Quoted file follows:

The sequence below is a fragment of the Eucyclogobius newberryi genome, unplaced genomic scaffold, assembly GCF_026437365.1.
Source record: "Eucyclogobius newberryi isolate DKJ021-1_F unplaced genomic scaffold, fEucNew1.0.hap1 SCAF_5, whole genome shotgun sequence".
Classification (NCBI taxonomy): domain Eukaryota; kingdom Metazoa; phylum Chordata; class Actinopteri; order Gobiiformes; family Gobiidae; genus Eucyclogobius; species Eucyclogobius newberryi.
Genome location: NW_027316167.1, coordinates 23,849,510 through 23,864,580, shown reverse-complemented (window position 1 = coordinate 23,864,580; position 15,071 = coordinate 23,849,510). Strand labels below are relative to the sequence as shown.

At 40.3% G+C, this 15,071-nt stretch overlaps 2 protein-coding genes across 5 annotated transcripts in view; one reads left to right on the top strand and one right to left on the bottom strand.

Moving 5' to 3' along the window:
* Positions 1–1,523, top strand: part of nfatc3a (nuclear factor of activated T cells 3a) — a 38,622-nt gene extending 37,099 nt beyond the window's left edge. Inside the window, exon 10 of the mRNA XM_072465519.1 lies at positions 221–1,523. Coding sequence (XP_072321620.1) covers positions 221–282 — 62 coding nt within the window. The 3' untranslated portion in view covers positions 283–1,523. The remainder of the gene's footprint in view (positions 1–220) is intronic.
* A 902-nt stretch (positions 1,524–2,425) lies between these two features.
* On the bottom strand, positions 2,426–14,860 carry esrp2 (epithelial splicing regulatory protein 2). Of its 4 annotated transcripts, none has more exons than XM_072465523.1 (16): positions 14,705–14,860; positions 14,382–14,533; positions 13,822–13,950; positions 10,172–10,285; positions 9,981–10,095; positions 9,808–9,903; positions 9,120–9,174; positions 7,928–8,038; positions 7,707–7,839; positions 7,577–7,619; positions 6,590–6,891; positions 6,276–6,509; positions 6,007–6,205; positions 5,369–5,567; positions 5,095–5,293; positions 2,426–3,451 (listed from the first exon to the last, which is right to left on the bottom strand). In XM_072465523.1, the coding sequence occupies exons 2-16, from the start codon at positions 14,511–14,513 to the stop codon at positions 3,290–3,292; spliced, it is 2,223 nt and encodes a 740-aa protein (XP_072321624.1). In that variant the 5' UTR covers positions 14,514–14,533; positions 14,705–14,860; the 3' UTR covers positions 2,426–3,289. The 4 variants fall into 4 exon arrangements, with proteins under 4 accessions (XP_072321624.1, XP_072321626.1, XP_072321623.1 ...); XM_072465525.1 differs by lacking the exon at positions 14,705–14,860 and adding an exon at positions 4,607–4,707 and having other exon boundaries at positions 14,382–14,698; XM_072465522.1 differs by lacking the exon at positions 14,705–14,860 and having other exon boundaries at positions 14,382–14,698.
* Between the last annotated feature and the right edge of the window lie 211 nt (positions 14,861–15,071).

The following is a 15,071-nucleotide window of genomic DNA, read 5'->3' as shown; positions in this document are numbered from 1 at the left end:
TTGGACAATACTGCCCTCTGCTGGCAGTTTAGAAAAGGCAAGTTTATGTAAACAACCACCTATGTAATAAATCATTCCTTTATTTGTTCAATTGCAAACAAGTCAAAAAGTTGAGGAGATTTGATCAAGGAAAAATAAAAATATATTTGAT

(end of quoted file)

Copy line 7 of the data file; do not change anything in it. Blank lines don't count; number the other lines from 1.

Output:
* Positions 1–1,523, top strand: part of nfatc3a (nuclear factor of activated T cells 3a) — a 38,622-nt gene extending 37,099 nt beyond the window's left edge. Inside the window, exon 10 of the mRNA XM_072465519.1 lies at positions 221–1,523. Coding sequence (XP_072321620.1) covers positions 221–282 — 62 coding nt within the window. The 3' untranslated portion in view covers positions 283–1,523. The remainder of the gene's footprint in view (positions 1–220) is intronic.